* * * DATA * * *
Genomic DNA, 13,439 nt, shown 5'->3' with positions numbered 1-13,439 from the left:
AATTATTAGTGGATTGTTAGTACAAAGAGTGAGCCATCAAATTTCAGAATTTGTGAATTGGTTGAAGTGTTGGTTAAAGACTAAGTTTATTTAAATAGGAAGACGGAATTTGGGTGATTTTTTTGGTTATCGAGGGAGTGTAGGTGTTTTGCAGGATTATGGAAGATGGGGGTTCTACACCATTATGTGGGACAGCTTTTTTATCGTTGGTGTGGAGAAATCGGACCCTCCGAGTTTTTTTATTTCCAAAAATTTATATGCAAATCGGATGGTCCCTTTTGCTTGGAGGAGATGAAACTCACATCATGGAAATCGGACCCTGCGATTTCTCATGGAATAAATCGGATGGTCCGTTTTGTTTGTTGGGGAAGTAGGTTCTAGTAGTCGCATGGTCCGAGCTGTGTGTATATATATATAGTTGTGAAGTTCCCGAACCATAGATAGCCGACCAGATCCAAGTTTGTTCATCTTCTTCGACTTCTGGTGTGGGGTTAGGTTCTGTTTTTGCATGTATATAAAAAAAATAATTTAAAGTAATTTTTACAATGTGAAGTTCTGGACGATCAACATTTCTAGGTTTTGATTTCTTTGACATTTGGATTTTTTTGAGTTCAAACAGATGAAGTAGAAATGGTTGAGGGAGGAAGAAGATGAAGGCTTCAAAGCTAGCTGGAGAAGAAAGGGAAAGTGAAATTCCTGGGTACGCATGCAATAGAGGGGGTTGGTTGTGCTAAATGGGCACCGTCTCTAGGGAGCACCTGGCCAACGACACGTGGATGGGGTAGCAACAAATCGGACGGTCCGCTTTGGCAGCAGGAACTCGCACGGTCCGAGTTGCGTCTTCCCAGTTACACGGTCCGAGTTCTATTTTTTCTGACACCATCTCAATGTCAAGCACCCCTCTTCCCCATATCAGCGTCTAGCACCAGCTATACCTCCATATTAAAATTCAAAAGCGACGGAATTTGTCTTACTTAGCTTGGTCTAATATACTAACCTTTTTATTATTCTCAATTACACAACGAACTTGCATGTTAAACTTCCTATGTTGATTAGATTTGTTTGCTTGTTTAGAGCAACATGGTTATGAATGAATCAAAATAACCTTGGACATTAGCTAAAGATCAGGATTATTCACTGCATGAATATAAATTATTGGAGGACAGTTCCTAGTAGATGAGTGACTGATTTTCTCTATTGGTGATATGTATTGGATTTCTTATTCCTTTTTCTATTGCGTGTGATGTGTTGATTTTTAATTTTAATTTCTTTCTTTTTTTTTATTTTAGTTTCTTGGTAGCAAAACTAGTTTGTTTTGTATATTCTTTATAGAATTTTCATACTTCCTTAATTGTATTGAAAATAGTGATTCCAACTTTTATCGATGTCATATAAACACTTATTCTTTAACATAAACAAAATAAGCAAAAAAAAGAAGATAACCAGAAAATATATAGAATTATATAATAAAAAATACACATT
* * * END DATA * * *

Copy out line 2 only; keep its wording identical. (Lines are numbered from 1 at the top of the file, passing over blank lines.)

AATTATTAGTGGATTGTTAGTACAAAGAGTGAGCCATCAAATTTCAGAATTTGTGAATTGGTTGAAGTGTTGGTTAAAGACTAAGTTTATTTAAATAGGAAGACGGAATTTGGGTGATTTTTTTGGTTATCGAGGGAGTGTAGGTGTTTTGCAGGATTATGGAAGATGGGGGTTCTACACCATTATGTGGGACAGCTTTTTTATCGTTGGTGTGGAGAAATCGGACCCTCCGAGTTTTTTTATTTCCAAAAATTTATATGCAAATCGGATGGTCCCTTTTGCTTGGAGGAGATGAAACTCACATCATGGAAATCGGACCCTGCGATTTCTCATGGAATAAATCGGATGGTCCGTTTTGTTTGTTGGGGAAGTAGGTTCTAGTAGTCGCATGGTCCGAGCTGTGTGTATATATATATAGTTGTGAAGTTCCCGAACCATAGATAGCCGACCAGATCCAAGTTTGTTCATCTTCTTCGACTTCTGGTGTGGGGTTAGGTTCTGTTTTTGCATGTATATAAAAAAAATAATTTAAAGTAATTTTTACAATGTGAAGTTCTGGACGATCAACATTTCTAGGTTTTGATTTCTTTGACATTTGGATTTTTTTGAGTTCAAACAGATGAAGTAGAAATGGTTGAGGGAGGAAGAAGATGAAGGCTTCAAAGCTAGCTGGAGAAGAAAGGGAAAGTGAAATTCCTGGGTACGCATGCAATAGAGGGGGTTGGTTGTGCTAAATGGGCACCGTCTCTAGGGAGCACCTGGCCAACGACACGTGGATGGGGTAGCAACAAATCGGACGGTCCGCTTTGGCAGCAGGAACTCGCACGGTCCGAGTTGCGTCTTCCCAGTTACACGGTCCGAGTTCTATTTTTTCTGACACCATCTCAATGTCAAGCACCCCTCTTCCCCATATCAGCGTCTAGCACCAGCTATACCTCCATATTAAAATTCAAAAGCGACGGAATTTGTCTTACTTAGCTTGGTCTAATATACTAACCTTTTTATTATTCTCAATTACACAACGAACTTGCATGTTAAACTTCCTATGTTGATTAGATTTGTTTGCTTGTTTAGAGCAACATGGTTATGAATGAATCAAAATAACCTTGGACATTAGCTAAAGATCAGGATTATTCACTGCATGAATATAAATTATTGGAGGACAGTTCCTAGTAGATGAGTGACTGATTTTCTCTATTGGTGATATGTATTGGATTTCTTATTCCTTTTTCTATTGCGTGTGATGTGTTGATTTTTAATTTTAATTTCTTTCTTTTTTTTTATTTTAGTTTCTTGGTAGCAAAACTAGTTTGTTTTGTATATTCTTTATAGAATTTTCATACTTCCTTAATTGTATTGAAAATAGTGATTCCAACTTTTATCGATGTCATATAAACACTTATTCTTTAACATAAACAAAATAAGCAAAAAAAAGAAGATAACCAGAAAATATATAGAATTATATAATAAAAAATACACATT